I Need to Improve My Flexibility. Will Physio Help?

There is often confusion in terminology relating to flexibility, so first let’s clear that up.

 

·         Mobility – is the range of motion around a single joint

·         Stability – is the ability to control movement of a joint by coordinating actions of the surrounding tissues and neuromuscular system

·         Flexibility – is the absolute range of motion in a joint or system of joints, and the length of muscle that crosses the involved joint/s

 

Most people relate flexibility to tight hamstrings but just because a person can touch their toes, it does not mean they have good mobility or stability. They may be at greater risk of injury when performing particular gym strengthening exercises such as squats or deadlifts.

 

To reduce our risk of injury to the maximum we need to have a combination of those three aspects, but there are too many factors to discuss in one article.

 

Here, we will focus on some basics around flexibility. Research has shown that improving flexibility when injured will help with recovery and restore function around the injured site. This can be a team effort between physiotherapist and patient with hands-on treatment and exercises utilised.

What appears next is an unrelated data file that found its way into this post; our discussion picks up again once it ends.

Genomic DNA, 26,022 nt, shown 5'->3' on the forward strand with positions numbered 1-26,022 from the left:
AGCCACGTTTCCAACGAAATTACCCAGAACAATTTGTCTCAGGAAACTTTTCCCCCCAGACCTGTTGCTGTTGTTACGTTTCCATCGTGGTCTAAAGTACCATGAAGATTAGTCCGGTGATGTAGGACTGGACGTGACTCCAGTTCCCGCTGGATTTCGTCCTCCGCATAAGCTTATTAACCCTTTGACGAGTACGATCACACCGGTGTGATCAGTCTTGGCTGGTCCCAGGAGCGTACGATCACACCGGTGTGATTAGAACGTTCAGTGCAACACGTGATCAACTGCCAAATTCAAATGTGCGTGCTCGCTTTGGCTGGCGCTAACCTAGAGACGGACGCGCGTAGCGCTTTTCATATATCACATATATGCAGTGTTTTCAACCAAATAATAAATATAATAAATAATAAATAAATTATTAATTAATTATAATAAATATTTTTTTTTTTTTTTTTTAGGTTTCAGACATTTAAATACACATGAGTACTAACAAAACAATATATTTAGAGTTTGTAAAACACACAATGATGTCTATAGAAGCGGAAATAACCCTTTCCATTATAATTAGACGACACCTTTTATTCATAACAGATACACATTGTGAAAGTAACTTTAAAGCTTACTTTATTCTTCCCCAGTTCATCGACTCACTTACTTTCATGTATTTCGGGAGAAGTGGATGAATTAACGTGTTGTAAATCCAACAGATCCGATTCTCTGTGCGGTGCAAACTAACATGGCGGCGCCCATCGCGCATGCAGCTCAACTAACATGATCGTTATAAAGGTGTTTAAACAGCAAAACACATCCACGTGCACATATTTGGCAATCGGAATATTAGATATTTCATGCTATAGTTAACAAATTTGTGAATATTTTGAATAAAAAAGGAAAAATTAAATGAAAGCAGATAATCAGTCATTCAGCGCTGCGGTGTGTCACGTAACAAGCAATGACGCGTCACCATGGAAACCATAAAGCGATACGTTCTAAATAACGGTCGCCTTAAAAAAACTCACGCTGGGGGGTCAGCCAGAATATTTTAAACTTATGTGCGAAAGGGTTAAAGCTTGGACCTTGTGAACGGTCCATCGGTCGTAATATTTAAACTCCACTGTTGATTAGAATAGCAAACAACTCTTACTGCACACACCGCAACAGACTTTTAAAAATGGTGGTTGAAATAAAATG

In general, being more flexible can help improve athletic performance in golf, football, running or whatever sport it is you participate in, and reduce the risk of injury. So, adding some flexibility training into your programme can only be beneficial.

 

Even for those leading a more sedentary lifestyle at work or in their hobbies, some form of flexibility training can help improve their quality of life; help some of those tight muscles to loosen up and feel fewer twinges and niggles.

 

Where do you start?

A concept developed by Gray Cook identified the body as a series of alternating stable and mobile joints/segments.

Looking at that from a flexibility point of view, we can see the mobile joints are the areas where some flexibility training can be targeted i.e. shoulder, thoracic spine, hips and ankles.

 

Here are some basic movements that will help to improve flexibility:

You want to feel a gentle stretch with these exercises, holding for 5-15 seconds and repeating each stretch 4 or 5 times. One thing to look out for is any major difference in flexibility between your left and right side. If there is a major discrepancy and it doesn’t improve, seek advice from a professional.

 

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Matt Lakin-Hall